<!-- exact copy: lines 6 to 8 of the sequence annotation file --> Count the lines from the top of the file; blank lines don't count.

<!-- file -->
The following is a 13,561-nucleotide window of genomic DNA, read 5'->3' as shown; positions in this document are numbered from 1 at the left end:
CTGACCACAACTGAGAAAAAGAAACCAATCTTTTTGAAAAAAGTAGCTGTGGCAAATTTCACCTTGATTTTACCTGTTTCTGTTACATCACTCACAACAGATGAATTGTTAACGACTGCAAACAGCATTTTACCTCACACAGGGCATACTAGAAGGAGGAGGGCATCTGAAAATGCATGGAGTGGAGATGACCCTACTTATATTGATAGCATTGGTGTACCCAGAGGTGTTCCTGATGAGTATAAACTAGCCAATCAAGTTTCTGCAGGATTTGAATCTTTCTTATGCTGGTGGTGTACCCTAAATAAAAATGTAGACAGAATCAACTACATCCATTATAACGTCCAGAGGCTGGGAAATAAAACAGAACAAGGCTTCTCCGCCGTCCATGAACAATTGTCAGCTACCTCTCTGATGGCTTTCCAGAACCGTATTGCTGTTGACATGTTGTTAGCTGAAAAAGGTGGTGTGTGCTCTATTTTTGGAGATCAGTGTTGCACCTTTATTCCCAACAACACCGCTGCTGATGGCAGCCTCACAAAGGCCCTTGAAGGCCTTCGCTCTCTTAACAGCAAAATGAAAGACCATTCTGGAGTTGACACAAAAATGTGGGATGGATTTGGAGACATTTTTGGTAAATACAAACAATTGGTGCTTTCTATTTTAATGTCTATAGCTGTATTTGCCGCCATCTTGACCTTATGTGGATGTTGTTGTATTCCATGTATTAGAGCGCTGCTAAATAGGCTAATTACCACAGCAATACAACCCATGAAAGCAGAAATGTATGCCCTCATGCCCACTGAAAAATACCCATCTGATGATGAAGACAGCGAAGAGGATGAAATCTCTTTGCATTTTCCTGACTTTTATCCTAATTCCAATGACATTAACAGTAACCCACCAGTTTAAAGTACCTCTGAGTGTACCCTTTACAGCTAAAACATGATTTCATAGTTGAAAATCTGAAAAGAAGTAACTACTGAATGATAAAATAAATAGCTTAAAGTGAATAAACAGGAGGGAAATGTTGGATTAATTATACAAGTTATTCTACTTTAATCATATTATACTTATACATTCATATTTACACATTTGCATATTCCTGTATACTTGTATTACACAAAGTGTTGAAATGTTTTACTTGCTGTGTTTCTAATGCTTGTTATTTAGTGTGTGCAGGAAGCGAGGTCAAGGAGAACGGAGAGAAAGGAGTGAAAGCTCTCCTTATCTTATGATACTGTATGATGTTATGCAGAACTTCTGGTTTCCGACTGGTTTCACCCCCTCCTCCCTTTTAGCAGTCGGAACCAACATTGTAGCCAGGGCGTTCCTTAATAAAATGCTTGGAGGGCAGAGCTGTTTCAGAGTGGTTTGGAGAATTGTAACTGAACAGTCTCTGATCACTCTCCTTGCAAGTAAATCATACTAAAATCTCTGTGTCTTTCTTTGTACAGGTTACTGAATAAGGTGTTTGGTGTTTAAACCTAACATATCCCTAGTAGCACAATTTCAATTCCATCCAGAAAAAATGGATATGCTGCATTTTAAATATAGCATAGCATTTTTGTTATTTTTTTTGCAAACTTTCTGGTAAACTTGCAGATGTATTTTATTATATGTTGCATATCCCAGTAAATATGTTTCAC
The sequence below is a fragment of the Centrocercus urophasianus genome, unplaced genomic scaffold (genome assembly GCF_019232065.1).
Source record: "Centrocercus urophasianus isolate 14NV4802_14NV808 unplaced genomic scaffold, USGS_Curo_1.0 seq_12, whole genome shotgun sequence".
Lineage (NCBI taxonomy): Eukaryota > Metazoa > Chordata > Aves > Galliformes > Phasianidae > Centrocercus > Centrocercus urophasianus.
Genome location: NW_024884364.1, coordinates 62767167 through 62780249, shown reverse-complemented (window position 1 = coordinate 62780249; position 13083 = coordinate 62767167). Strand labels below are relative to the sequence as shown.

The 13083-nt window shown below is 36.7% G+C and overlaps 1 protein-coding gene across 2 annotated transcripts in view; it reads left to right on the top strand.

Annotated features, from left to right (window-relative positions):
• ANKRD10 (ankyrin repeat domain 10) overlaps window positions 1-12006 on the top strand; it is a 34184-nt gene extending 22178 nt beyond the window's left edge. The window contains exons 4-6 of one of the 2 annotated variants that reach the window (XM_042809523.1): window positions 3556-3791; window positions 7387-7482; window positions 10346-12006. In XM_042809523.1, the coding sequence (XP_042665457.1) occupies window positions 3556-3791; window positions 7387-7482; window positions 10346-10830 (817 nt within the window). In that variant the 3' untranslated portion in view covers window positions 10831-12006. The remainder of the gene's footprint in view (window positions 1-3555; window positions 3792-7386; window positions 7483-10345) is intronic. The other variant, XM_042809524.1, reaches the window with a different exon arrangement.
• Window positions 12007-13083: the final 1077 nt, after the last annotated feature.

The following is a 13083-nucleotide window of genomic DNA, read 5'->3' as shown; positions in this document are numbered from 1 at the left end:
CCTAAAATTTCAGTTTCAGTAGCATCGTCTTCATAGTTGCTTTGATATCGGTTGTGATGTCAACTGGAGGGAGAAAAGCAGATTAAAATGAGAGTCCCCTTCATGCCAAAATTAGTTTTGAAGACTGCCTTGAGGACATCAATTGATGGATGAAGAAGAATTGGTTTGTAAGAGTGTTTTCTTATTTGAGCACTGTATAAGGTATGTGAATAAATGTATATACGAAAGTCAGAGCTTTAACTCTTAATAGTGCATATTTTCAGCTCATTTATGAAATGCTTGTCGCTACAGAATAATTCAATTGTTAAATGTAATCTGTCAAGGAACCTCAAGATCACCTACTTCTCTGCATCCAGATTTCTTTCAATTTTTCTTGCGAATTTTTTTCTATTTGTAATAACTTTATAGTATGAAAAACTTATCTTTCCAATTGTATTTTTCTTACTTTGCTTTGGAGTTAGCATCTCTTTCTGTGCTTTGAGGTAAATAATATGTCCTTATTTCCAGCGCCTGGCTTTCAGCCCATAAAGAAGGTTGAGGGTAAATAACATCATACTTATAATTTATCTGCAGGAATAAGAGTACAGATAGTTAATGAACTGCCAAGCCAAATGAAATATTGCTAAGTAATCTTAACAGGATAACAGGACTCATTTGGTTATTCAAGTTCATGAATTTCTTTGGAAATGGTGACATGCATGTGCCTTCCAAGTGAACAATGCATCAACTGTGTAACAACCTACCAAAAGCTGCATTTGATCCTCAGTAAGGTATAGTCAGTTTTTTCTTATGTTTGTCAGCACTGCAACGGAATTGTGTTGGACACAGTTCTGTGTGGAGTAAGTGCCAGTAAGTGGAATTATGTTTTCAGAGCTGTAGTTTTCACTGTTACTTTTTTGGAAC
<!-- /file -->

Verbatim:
Genome location: NW_024884364.1, coordinates 62767167 through 62780249, shown reverse-complemented (window position 1 = coordinate 62780249; position 13083 = coordinate 62767167). Strand labels below are relative to the sequence as shown.

The 13083-nt window shown below is 36.7% G+C and overlaps 1 protein-coding gene across 2 annotated transcripts in view; it reads left to right on the top strand.

Annotated features, from left to right (window-relative positions):